A Broadcasting Beacon: WANN Radio, From ‘The Other’ Annapolis to the Smithsonian
Feb 05, 2016 11:20AM ● Published by Cate Reynolds
WANN Remote Broadcast set, late 1950s
Contemplate, for a moment, late 1940s Annapolis.
Post-World War II, downtown was still a decade away from gentrification. City Dock was a place to work and shop, hardly a tourist haven, with various retailers and taverns dotting its hardscrabble landscape.
The Civil War may have ended more than 80 years earlier, but this was also before Brown vs. the Board of Education. Jim Crow was alive and, sadly, well.
Morris Blum, of Jewish descent and from Baltimore, who in 1947 founded Annapolis radio station WANN at 1190 on the AM dial, also knew prejudice. He also knew that, despite the stranglehold of The Capital newspaper, radio was the fastest way for locals to receive their news and entertainment. That’s why he couldn’t understand how 10-watt WANN, the only station in town, wasn’t attracting listeners with its middle-of-the-road (or MOR) format.
Blum also saw that WDIA-AM, of Memphis, was spearheading a budding trend of catering to a large, growing and underserved audience—African Americans—featuring disc jockeys like Rufus Thomas, B.B. King, and soon-to-be Baltimore legend Maurice “Hot Rod” Hulbert. And how it was working.
What happened next is quite the tale. It’s about guts in the face of racism and building a station into a 50,000-watt blowtorch that was marketed along a new frontier—and the success that led to the new WANN exhibit in the American Enterprise section of the Smithsonian Institution’s National Museum of American History.
Starting OverThe story began at Church Circle, WANN’s home until Blum built its modest brick studio in 1959 on Bay Ridge Road, about a mile past Edgewood Road, the home of Carr’s Beach (more about the bayside venue later).
After the format switch from MOR to what was called “race” music, WANN’s ratings skyrocketed, with Blum’s DJs—notably former cab driver and barber, Charles W. “Hoppy” Adams II—spinning the hits of the day by R&B artists like Ruth Brown, Sarah Vaughn, and “Big Joe” Turner, among many others.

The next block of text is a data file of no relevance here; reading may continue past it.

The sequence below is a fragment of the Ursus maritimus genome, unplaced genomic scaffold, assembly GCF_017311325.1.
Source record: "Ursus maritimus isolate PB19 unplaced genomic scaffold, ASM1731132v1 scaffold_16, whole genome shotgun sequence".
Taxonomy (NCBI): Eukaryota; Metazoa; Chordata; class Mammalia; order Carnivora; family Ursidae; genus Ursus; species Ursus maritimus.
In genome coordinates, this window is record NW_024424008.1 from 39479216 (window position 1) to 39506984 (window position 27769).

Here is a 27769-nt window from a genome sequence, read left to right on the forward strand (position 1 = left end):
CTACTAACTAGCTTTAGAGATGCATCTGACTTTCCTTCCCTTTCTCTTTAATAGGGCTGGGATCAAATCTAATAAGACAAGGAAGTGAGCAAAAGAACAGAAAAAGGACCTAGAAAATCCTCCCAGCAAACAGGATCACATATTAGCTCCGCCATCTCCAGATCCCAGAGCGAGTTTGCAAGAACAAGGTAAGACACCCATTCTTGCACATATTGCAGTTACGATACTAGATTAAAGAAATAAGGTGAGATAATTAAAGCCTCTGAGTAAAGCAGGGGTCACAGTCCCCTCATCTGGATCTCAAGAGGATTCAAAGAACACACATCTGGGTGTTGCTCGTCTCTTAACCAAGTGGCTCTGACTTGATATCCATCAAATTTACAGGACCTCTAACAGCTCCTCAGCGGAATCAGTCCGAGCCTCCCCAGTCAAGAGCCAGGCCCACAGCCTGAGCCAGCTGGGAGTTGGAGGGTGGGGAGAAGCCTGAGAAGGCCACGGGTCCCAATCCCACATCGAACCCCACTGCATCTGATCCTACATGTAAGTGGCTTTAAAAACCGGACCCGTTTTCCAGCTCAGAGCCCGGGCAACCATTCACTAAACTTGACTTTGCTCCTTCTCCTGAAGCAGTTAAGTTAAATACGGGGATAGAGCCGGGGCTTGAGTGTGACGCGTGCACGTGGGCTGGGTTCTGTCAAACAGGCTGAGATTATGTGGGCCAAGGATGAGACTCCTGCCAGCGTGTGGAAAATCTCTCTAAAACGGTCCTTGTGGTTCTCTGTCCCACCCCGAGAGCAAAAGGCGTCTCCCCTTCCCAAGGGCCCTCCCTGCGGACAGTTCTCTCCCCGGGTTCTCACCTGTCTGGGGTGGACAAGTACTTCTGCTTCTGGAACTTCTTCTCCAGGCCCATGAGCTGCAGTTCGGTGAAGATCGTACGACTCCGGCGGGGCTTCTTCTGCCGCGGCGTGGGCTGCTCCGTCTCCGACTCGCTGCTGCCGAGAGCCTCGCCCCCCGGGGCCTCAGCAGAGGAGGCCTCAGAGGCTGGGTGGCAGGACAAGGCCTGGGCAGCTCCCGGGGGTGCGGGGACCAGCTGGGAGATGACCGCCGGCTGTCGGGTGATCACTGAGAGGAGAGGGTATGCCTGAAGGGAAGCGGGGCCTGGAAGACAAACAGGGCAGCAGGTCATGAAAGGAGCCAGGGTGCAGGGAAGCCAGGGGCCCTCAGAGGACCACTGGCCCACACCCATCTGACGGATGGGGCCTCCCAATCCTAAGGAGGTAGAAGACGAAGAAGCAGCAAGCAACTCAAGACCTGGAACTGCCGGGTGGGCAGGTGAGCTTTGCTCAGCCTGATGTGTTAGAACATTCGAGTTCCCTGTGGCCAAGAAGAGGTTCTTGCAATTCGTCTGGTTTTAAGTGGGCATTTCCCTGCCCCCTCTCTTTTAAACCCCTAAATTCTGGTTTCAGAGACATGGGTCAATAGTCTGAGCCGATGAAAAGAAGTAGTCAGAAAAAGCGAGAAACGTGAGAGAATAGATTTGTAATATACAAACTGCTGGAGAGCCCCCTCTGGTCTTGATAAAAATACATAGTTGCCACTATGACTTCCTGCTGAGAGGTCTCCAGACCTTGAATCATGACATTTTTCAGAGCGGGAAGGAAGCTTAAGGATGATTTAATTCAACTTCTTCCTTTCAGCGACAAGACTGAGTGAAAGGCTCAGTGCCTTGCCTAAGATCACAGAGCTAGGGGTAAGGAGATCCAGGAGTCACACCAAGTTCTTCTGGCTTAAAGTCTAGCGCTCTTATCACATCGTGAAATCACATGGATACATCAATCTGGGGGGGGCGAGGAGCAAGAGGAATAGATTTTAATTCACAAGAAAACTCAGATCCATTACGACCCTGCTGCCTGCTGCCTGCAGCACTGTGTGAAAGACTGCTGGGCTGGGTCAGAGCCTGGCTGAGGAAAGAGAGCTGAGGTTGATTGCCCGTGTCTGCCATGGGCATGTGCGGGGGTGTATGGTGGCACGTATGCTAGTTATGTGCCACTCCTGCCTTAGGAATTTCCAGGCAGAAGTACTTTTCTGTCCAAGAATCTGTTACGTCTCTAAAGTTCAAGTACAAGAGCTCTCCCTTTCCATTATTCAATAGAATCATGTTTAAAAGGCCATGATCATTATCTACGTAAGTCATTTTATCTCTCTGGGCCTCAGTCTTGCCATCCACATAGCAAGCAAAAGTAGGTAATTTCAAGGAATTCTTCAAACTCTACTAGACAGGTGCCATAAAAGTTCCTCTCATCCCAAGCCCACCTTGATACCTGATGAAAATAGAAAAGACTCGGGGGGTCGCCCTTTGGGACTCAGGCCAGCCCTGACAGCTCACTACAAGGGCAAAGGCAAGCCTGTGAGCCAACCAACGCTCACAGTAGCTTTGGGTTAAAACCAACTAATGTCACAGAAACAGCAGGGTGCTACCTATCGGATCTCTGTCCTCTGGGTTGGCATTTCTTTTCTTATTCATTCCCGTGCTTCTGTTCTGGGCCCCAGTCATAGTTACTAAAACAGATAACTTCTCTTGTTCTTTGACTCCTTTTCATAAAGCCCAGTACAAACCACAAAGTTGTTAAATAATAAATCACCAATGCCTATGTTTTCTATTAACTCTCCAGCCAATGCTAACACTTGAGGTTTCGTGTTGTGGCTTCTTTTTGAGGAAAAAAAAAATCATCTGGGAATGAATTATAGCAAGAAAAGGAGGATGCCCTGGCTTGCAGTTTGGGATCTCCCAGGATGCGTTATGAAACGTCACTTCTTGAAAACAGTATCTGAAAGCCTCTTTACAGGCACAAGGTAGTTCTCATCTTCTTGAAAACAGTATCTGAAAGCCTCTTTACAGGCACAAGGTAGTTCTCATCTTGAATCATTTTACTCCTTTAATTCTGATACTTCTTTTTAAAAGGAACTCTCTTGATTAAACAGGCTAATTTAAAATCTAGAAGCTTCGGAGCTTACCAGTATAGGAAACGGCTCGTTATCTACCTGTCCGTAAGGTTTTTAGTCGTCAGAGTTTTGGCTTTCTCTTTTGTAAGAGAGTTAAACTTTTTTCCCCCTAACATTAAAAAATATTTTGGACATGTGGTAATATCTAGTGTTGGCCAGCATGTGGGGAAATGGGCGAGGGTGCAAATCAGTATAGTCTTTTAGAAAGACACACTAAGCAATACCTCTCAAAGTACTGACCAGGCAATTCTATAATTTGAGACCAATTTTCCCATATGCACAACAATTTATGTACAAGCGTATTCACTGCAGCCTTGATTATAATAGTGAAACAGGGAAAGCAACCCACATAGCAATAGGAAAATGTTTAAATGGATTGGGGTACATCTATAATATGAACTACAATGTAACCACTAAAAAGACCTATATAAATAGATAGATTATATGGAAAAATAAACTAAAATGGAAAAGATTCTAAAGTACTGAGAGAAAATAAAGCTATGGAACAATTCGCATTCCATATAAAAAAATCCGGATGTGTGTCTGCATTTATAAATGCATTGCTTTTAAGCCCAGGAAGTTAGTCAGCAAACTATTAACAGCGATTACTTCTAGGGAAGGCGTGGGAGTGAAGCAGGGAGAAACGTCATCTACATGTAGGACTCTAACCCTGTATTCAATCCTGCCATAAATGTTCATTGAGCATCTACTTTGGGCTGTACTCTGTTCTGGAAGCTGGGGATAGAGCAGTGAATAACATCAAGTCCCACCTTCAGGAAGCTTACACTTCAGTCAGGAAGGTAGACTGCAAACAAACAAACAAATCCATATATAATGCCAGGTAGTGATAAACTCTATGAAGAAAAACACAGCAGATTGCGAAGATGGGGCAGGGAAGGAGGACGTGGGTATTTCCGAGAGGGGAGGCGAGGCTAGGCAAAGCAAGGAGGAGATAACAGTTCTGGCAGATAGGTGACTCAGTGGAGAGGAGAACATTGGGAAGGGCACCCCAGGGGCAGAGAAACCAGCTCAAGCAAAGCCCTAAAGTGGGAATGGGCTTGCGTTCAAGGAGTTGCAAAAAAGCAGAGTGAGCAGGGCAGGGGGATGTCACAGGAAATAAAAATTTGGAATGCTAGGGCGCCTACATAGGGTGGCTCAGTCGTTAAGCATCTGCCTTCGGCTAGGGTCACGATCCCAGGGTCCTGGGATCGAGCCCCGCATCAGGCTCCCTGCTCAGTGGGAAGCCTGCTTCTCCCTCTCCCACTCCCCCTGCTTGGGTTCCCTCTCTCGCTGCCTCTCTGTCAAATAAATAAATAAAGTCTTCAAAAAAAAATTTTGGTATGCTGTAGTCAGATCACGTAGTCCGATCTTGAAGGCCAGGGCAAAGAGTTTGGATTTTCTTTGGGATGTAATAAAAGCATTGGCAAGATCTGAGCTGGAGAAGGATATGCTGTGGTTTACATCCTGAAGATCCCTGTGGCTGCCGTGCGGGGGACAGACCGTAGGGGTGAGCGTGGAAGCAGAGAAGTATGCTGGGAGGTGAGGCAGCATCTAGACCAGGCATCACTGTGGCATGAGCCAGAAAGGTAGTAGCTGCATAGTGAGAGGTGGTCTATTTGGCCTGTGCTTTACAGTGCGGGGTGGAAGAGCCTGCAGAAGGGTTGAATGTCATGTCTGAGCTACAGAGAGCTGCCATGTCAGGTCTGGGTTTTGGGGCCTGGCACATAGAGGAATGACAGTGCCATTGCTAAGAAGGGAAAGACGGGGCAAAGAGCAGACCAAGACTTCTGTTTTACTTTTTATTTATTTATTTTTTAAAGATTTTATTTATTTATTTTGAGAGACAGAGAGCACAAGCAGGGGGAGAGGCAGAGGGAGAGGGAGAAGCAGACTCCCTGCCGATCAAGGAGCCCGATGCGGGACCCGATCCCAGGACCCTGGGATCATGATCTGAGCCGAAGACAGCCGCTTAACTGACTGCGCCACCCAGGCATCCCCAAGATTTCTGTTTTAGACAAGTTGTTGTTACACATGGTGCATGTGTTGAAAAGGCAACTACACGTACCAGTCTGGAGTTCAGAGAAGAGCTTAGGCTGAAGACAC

Of course, given the times, there was backlash. “The young people all liked it, but their parents didn’t want the music in the homes,” says Larry Blum, the younger of Blum’s two sons. “From the time the concerts at Carr’s Beach started in 1952, there were complaints. They weren’t due to the noise, but due to the race music.”
It seemed like WANN had “an invisible audience” with the black listeners, Blum says. “I think most white people in the Annapolis area didn’t really hear it.”
Still, the station was quite involved in the community. “My dad put public service ahead of profits,” he explains. “That was part of the mystique of WANN. It was a place where people could express themselves freely. Remember, Annapolis, at that time, had perforated borders. People lived a public life, but lived another when they were among themselves, before the racial lines became somewhat blurred when the Civil Rights movement ended Jim Crow by the mid-’60s.”
Speaking of the mid-’60s, listening to that steady stream of R&B tracks gave Blum a leg up on his musically-inclined contemporaries when the four lads from Liverpool started the next revolution.
“People acted like [the music] the Beatles, the Rolling Stones, and the other British Invasion bands were playing was new, but we’d heard much of it on WANN and at Carr’s Beach,” he says, also noting that “It’s All Over Now,” for instance, was originally recorded by the Valentinos, but hit number 26 on Billboard in 1964 for the Stones.
The Man on the MicWANN’s fortunes also had much to do with the emergence of the affable, enthusiastic Adams, the Annapolis native who had offers to move to other markets during his 35-plus year-run at the station—his son, Charles W. “Bop” Adams III, said James Brown wanted his father to run his radio stations—but stayed local and loyal to Blum.
“He treated the station like it was his business, too. He viewed his job as a cause,” Blum says. “My dad learned much about African-American culture from Hoppy [a nickname that many people thought came about after a car accident; polio was the real culprit]. They helped that community emerge from the shadows.”
Another notable point about the station was that WANN, after the signal was boosted to 10,000 watts in 1959 and to 50,000 watts in 1983 (it dropped back to 10,000 watts in 1989), reached several states, spanning from Central Pennsylvania and Virginia to Maryland’s Eastern Shore and south to Buford, South Carolina, sometimes beyond.
“And the station had advertisers from the different states,” Blum says. “They all loved Hoppy’s ability to sell anything from liquor to cigarettes to clothing,” to what the station once estimated to be “600,000 Negroes spending more than $250,000,000 a year!” in “Baltimore, Washington, and the Eastern Shore” in its sales brochure.